In the Rider-Waite-Smith deck, the Devil is derived in part from Eliphas Levi‘s famous illustration “Baphomet” in his Dogme et Rituel de la Haute Magie (1855). In the Rider-Waite-Smith deck, the Devil has harpy feet, ram horns, bat wings, a reversed pentagram on the forehead, a raised right hand and lowered left hand with a torch. He squats on a square pedestal with two naked human demons—one male, one female, with tails who are chained to it. Baphomet has bird wings, goat horns, a raised right hand, lowered left hand, breasts and a torch on his head and also combines human and animal features. Many modern Tarot decks portray the Devil as a satyr-like creature. According to Waite, the Devil is standing on an altar.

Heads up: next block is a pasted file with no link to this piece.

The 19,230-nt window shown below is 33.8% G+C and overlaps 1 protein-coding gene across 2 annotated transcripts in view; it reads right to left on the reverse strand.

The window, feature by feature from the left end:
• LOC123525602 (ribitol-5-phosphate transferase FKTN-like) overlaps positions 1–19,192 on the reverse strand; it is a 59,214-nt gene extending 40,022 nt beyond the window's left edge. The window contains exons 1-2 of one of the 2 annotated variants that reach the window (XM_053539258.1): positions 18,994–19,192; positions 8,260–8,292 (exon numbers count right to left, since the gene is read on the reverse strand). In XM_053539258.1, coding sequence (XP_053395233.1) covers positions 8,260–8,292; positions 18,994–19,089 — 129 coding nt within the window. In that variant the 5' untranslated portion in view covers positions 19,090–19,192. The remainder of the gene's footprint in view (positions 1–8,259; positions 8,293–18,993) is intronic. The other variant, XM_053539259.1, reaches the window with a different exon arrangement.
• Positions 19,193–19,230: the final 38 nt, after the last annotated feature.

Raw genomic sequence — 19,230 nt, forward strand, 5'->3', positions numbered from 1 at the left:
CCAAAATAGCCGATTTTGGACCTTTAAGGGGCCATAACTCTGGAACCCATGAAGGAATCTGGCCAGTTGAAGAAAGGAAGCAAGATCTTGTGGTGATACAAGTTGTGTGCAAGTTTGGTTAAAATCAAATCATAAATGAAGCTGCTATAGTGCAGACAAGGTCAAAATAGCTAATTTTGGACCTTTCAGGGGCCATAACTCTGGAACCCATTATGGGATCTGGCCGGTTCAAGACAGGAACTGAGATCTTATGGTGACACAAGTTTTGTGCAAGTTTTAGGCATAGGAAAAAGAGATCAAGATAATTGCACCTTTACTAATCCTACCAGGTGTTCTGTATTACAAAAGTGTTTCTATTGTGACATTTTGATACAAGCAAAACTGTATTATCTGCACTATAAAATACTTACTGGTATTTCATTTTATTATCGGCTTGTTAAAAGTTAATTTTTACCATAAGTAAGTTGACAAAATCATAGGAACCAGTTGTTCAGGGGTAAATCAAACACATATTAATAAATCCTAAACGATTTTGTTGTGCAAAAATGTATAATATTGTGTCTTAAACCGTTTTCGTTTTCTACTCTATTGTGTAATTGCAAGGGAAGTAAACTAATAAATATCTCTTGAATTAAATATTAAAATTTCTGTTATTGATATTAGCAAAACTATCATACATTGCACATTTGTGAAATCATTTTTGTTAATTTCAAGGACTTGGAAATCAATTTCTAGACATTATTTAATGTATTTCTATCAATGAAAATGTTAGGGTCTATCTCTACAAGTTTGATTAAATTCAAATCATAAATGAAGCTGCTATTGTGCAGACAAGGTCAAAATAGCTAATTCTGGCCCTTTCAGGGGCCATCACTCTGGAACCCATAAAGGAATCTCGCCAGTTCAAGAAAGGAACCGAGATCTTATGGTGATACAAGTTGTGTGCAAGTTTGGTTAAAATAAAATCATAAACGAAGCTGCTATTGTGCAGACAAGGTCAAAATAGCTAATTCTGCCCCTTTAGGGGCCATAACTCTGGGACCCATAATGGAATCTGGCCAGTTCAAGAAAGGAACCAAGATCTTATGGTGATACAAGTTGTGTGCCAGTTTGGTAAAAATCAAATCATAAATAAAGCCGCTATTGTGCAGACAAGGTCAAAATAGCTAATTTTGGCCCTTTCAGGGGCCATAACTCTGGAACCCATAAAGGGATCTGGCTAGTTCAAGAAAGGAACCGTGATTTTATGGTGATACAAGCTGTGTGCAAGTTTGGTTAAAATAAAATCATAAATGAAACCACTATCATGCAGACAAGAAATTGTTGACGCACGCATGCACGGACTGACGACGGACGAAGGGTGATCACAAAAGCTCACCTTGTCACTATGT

In pre-Eliphas Levi Tarot decks like the Tarot of Marseille, the devil is portrayed with breasts, a face on the belly, eyes on the knees, lion feet and male genitalia. He also has bat-like wings, antlers, a raised right hand, a lowered left hand and a staff. Two creatures with antlers, hooves and tails are bound to his round pedestal.
The card represents: Being seduced by the material world and physical pleasures; lust for and an obsession with money and power. Also: Living in fear, domination and bondage; being caged by an overabundance of luxury; discretion should be used in personal and business matters.